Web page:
Slam, missed chances send Jays to loss

Slam, missed chances send Jays to loss

ST. PETERSBURG -- It was one of the highlights of the previous season for the Blue Jays: Gregg Zaun, sprinting around the bases in Toronto, smiling wide and wildly celebrating a walk-off grand slam delivered against the Rays in extra innings late in the year.

On Sunday afternoon, Zaun -- now with Tampa Bay -- turned the tables on Toronto, launching another home run with the bases loaded, sending his former club to a 5-2 loss at Tropicana Field. Long before Zaun stepped into the batter's box in the eighth inning, though, the Jays had ample opportunities to swing the contest in their favor.

Toronto stranded 10 baserunners, squandering many opportune situations and wasting a fine six-inning effort from rookie starter Marc Rzepczynski. The result was the ninth loss for the Jays in 12 games against Tampa Bay this season, including five defeats in six tilts against the Rays on the road.

"We had a lot of opportunities," Blue Jays manager Cito Gaston said. "A base hit or a fly ball and it's a different ballgame. That's too bad. Zep pitched pretty good for us and gave us a chance to win, but we certainly didn't take advantage of the opportunity to win."

In the eighth inning, Gaston turned to Brandon League with the Blue Jays (55-61) and Rays locked in a 1-1 tie. With one out, League allowed a single to Ben Zobrist and a double to Carlos Pena before intentionally walking Willy Aybar to load the bases. Tampa Bay turned to left-handed-hitting Gabe Gross as a pinch-hitter.

League slipped to a 3-2 count against Gross and eventually used a hard splitter to strike him out. The Rays (63-54) then turned to Zaun as a pinch hitter and the veteran catcher -- after spending the past five seasons as a member of the Blue Jays -- watched the first four pitches to work to a 3-1 count against League.

After swinging and fouling off a 94-mph fastball, Zaun knew there was a chance that League might turn to his splitter again in a full count -- not just due to the sequence of pitches to Gross one at-bat earlier.

"I had that in the back of my mind based on the last at-bat that I had against him in Toronto," said Zaun, who was acquired by the Rays in a trade with the Orioles on Aug. 7. "He got ahead of me with a fastball and then he just absolutely abused me with two splits. I knew I was going to see at least one at some point in that at-bat.

"He's been throwing it so great this year -- he's really turned a corner with that pitch. Before, when I was there, one out of every six or seven was usable. Now, he's throwing it around the plate all the time."

League opted to stick with his fastball, and it cost him in a big way.

"I think everyone in the whole stadium knew what I was going to throw," League said. "I just left it in the middle of the zone and he did what he did with it. ... I just kind of went with my gut feeling."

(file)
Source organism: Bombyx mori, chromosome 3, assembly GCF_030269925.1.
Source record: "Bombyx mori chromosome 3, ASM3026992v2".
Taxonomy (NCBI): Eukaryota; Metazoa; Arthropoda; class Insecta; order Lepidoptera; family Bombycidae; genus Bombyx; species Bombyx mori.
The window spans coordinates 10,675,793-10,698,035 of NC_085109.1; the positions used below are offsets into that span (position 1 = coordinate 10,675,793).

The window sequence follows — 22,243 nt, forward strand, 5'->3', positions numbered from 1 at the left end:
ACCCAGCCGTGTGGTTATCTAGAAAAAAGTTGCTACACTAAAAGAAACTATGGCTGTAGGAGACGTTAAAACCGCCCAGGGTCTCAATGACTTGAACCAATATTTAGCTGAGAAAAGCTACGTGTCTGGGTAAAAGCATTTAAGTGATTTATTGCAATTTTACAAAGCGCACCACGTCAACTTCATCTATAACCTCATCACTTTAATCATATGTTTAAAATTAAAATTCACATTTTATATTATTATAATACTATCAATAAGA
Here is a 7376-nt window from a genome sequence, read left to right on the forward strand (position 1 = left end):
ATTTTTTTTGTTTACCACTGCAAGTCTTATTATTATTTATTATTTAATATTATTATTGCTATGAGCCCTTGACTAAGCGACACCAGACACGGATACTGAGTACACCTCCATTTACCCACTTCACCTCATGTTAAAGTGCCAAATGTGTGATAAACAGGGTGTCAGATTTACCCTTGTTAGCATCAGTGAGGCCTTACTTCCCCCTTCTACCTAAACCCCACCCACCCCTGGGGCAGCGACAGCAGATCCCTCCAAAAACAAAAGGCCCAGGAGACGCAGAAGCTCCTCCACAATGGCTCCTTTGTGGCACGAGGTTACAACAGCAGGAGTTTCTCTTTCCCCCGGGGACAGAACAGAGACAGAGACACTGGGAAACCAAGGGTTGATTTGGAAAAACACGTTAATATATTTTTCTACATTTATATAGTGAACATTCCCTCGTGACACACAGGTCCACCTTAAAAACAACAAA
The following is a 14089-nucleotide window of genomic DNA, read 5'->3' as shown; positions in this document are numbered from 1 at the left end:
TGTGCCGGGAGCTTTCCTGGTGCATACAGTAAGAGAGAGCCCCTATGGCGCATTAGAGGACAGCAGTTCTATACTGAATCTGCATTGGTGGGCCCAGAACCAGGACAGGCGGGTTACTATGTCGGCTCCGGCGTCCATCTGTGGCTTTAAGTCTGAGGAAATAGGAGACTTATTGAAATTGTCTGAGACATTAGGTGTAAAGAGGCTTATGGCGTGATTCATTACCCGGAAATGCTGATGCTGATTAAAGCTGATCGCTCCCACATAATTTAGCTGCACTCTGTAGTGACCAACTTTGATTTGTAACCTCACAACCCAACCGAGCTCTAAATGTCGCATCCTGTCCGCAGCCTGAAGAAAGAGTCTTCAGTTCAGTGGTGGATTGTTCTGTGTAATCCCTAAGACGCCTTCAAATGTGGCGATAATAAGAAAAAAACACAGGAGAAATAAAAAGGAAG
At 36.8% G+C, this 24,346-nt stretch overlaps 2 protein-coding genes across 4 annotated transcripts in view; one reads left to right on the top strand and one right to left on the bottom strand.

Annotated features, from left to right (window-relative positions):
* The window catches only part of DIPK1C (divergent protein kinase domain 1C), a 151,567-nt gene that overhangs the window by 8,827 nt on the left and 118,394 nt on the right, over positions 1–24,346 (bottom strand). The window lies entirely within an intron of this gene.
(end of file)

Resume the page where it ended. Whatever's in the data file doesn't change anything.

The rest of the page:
Zaun yanked the offering from League to right field, where it carried over the wall for the catcher's fifth career grand slam. It marked the sixth career pinch-hit blast for Zaun and his first grand slam since Sept. 6 of the previous season. In that game, Zaun cleared the bases with a 13th-inning shot against the Rays that lifted the Jays to a 7-4 win.

At the time, Zaun said that game-winning home run was one of the highlights of his career. On Sunday, he said the latest grand slam isn't far behind.

"There's really no substitute for the enthusiasm that you feel for an actual walk-off," Zaun said. "But ... for me to be able to come in and get a big hit and contribute to a team that's got a chance to be playing in October, I'm sure in an hour or two when I get a chance to sit down and be quiet, it'll sink in a little bit more.

"Initially, obviously the walk-offs are a little bit more exciting, but this one ranks up there for me."

In the third inning, the Blue Jays used three consecutive singles from Joe Inglett, Marco Scutaro and Aaron Hill to load the bases with no outs. There would be no grand slam for Toronto, though -- only another missed opportunity. Rays right-hander Matt Garza, who was chased after using 103 pitches in five innings, retired the next three hitters to escape the jam.

Toronto's lone run against Garza came in the fifth inning, when Hill singled to left field and scored on a base hit to center by Vernon Wells. On the play, Tampa Bay center fielder B.J. Upton made a strong throw home, where Hill collided hard with catcher Dioner Navarro. Hill pushed Navarro down, avoiding a tag, and touched the plate with his fingertips.

In the ninth, Scutaro added a solo home run. By that time, though, Zaun's eighth-inning swing had caused too much damage to overcome.

That fact that it was Zaun who delivered the game's decisive blow mattered little to League.

"It could've been anyone on that team," League said. "It still feels the same. A loss is a loss."

Jordan Bastian is a reporter for This story was not subject to the approval of Major League Baseball or its clubs.